Whenever half of your thumbnail is viewed for at least 1 second either on the YouTube app, TV, or Website, it counts as an impression, so bear in mind that impressions are not clicks.
Not every impression leads to a view. The percentage of impressions that lead to views is now what is known as Click Through Rate.
Let’s say your Channel gets a 10% CTR (Click-through rate), it means that for every 10 impressions, one person clicks on your video and it’s quite impressive… you should tell me your secret.. lol!.
Normally, if you’re seeing Click-Through rates between 4 – 9%, you’re doing a great job with your headlines and your thumbnail designs.
Bear in mind that the more your CTR (Click Through Rate), the more views your channel will get and it all results in more Subscribers and steady growth.
However, if you’re seeing a low click-through rate on YouTube, you should probably learn graphics design or outsource on Fiverr, you should also learn to write better headlines that spark interest and attracts clicks.
How Important is YouTube Click Through Rate (CTR)
It’s not that important, just that it decides whether the algorithm will keep promoting your video or not.
Don’t mind my sarcasm!
YouTube Click Through Rate is one of the most vital metrics you should look into followed by audience retention and average views duration.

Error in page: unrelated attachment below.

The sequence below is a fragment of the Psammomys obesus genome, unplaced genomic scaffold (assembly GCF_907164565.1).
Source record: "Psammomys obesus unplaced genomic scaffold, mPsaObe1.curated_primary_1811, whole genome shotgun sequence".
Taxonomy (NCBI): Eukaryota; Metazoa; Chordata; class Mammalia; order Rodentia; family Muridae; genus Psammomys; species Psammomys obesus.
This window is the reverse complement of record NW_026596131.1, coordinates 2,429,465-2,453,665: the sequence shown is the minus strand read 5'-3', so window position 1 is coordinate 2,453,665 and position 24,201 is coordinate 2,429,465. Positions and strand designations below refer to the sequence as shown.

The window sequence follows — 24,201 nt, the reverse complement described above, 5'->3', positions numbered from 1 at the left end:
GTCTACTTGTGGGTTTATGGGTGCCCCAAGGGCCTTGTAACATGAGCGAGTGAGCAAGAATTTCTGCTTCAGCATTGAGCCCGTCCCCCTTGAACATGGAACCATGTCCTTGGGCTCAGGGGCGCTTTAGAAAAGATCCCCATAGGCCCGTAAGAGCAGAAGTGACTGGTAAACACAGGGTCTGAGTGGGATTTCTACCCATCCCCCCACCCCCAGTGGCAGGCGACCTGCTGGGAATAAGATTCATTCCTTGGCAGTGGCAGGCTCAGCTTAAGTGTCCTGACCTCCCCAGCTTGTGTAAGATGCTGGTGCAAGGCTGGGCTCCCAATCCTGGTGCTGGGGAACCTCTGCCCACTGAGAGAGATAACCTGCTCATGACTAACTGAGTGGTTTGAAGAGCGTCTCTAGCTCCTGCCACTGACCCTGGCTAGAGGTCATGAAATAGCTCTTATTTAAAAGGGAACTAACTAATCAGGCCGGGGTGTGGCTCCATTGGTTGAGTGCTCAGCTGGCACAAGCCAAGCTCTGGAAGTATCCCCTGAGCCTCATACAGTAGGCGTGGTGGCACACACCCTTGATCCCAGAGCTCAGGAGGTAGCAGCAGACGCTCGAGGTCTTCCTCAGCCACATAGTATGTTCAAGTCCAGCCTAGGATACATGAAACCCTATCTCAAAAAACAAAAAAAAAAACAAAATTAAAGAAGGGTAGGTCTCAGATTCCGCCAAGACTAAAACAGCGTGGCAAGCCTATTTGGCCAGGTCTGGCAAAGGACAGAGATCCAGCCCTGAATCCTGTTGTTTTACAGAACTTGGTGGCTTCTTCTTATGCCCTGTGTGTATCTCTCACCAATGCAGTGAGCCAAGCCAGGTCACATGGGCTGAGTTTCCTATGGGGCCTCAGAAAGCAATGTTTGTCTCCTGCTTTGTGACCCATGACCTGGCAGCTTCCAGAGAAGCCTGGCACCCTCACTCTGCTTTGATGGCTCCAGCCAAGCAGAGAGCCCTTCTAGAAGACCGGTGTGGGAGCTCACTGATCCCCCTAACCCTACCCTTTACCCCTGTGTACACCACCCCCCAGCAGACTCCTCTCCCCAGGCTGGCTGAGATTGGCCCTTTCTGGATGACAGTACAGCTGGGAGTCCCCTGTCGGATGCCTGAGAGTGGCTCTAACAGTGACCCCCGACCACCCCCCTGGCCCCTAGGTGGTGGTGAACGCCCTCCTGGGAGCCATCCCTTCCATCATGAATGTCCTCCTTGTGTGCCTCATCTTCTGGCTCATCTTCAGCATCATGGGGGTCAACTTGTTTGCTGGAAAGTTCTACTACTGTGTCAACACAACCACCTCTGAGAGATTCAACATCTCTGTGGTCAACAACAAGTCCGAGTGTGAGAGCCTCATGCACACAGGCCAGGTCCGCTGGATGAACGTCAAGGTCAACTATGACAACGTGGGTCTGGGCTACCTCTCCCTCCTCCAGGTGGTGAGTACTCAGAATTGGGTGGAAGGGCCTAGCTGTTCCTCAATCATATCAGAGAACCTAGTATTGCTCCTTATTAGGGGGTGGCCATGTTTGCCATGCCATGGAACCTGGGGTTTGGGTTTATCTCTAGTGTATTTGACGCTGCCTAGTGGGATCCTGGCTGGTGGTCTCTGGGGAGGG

Here’s a table that explains different click-through rates, check your level and drop a comment on this article with your YouTube Channels name, I might just help you improve:
|1 – 3%||Low|
|4 – 9%||Average|
|10 – 100%||High|
No YouTube Creator can achieve a 100% click-through rate, it’s practically impossible, if it happens it means that every user that stumbled upon the creator’s video watched it.
What is Considered a Good Click-Through Rate on YouTube?
As I said at the beginning of this remarkable content, a good click-through rate on YouTube should be around 4 – 9%, it should be great if you aimed for higher.
If you’re seeing Click through rates from 4- 9% or even higher, then what you’re doing is great and you probably don’t need a huge room for improvement.
Time needed: 7 days.
Now, If you’re battling with Low Click through rates, here’s a simple guide you can follow to get higher click through rates:
- Learn Thumbnail Design on Canva
The best way to learn Thumbnail Design is to practice, practice and practice, then look at your competitor’s thumbnails and then create something better.
- Write Better Headlines
Spy on your competitor’s videos and see how they write their headlines, do they start with a question, do they add a target keyword at the very beginning, etc, copy their style and make it better.
Without a good idea, your thumbnail designs and headline optimizations won’t yield any result as you’d want.
How do you come up with an idea, it’s simple, input your target keyword in the YouTube Search Bar and then you’ll see what type of videos people create, whether it’s list-based or how-to, or DIY, it’s just for you to get the idea of what the algorithm wants you to do.